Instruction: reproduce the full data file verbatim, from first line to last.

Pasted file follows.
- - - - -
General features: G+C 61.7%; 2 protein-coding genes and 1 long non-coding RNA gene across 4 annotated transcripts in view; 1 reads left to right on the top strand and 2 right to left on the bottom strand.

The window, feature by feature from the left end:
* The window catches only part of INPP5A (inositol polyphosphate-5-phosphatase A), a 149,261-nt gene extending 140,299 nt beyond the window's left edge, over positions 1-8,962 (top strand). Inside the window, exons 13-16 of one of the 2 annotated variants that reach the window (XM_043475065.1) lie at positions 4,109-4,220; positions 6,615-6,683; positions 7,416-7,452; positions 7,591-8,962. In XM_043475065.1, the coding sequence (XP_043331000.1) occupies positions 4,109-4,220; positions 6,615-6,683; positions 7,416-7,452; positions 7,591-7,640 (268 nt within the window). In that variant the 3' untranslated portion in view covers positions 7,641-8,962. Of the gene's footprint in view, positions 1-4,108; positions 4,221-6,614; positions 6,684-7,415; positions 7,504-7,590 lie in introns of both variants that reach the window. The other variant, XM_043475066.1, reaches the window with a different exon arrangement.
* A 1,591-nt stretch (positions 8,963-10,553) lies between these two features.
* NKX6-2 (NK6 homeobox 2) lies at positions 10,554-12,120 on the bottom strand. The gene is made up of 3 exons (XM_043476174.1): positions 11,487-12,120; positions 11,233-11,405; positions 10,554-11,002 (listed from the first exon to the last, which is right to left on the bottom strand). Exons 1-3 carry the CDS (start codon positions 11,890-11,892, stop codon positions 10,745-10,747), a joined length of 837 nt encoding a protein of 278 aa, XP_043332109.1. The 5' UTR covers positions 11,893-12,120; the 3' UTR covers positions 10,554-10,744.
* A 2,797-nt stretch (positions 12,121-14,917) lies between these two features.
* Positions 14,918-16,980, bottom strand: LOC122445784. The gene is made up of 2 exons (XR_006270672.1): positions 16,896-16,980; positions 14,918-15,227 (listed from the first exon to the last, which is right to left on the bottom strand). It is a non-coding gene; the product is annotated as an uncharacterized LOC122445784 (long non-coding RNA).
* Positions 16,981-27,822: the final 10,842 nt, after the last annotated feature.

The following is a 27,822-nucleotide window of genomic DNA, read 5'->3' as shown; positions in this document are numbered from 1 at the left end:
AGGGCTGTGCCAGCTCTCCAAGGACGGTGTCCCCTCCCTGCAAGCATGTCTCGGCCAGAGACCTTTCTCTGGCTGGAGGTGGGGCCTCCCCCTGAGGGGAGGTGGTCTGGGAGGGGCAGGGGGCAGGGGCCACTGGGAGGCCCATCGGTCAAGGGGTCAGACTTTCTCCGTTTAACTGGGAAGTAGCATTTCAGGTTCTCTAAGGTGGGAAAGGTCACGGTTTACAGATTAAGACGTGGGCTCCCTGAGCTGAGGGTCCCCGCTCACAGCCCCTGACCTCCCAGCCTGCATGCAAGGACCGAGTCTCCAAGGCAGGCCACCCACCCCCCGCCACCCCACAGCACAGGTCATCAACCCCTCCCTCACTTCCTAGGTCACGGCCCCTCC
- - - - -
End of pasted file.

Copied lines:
General features: G+C 61.7%; 2 protein-coding genes and 1 long non-coding RNA gene across 4 annotated transcripts in view; 1 reads left to right on the top strand and 2 right to left on the bottom strand.

The window, feature by feature from the left end:
* The window catches only part of INPP5A (inositol polyphosphate-5-phosphatase A), a 149,261-nt gene extending 140,299 nt beyond the window's left edge, over positions 1-8,962 (top strand). Inside the window, exons 13-16 of one of the 2 annotated variants that reach the window (XM_043475065.1) lie at positions 4,109-4,220; positions 6,615-6,683; positions 7,416-7,452; positions 7,591-8,962. In XM_043475065.1, the coding sequence (XP_043331000.1) occupies positions 4,109-4,220; positions 6,615-6,683; positions 7,416-7,452; positions 7,591-7,640 (268 nt within the window). In that variant the 3' untranslated portion in view covers positions 7,641-8,962. Of the gene's footprint in view, positions 1-4,108; positions 4,221-6,614; positions 6,684-7,415; positions 7,504-7,590 lie in introns of both variants that reach the window. The other variant, XM_043475066.1, reaches the window with a different exon arrangement.
* A 1,591-nt stretch (positions 8,963-10,553) lies between these two features.
* NKX6-2 (NK6 homeobox 2) lies at positions 10,554-12,120 on the bottom strand. The gene is made up of 3 exons (XM_043476174.1): positions 11,487-12,120; positions 11,233-11,405; positions 10,554-11,002 (listed from the first exon to the last, which is right to left on the bottom strand). Exons 1-3 carry the CDS (start codon positions 11,890-11,892, stop codon positions 10,745-10,747), a joined length of 837 nt encoding a protein of 278 aa, XP_043332109.1. The 5' UTR covers positions 11,893-12,120; the 3' UTR covers positions 10,554-10,744.
* A 2,797-nt stretch (positions 12,121-14,917) lies between these two features.
* Positions 14,918-16,980, bottom strand: LOC122445784. The gene is made up of 2 exons (XR_006270672.1): positions 16,896-16,980; positions 14,918-15,227 (listed from the first exon to the last, which is right to left on the bottom strand). It is a non-coding gene; the product is annotated as an uncharacterized LOC122445784 (long non-coding RNA).
* Positions 16,981-27,822: the final 10,842 nt, after the last annotated feature.

The following is a 27,822-nucleotide window of genomic DNA, read 5'->3' as shown; positions in this document are numbered from 1 at the left end:
AGGGCTGTGCCAGCTCTCCAAGGACGGTGTCCCCTCCCTGCAAGCATGTCTCGGCCAGAGACCTTTCTCTGGCTGGAGGTGGGGCCTCCCCCTGAGGGGAGGTGGTCTGGGAGGGGCAGGGGGCAGGGGCCACTGGGAGGCCCATCGGTCAAGGGGTCAGACTTTCTCCGTTTAACTGGGAAGTAGCATTTCAGGTTCTCTAAGGTGGGAAAGGTCACGGTTTACAGATTAAGACGTGGGCTCCCTGAGCTGAGGGTCCCCGCTCACAGCCCCTGACCTCCCAGCCTGCATGCAAGGACCGAGTCTCCAAGGCAGGCCACCCACCCCCCGCCACCCCACAGCACAGGTCATCAACCCCTCCCTCACTTCCTAGGTCACGGCCCCTCC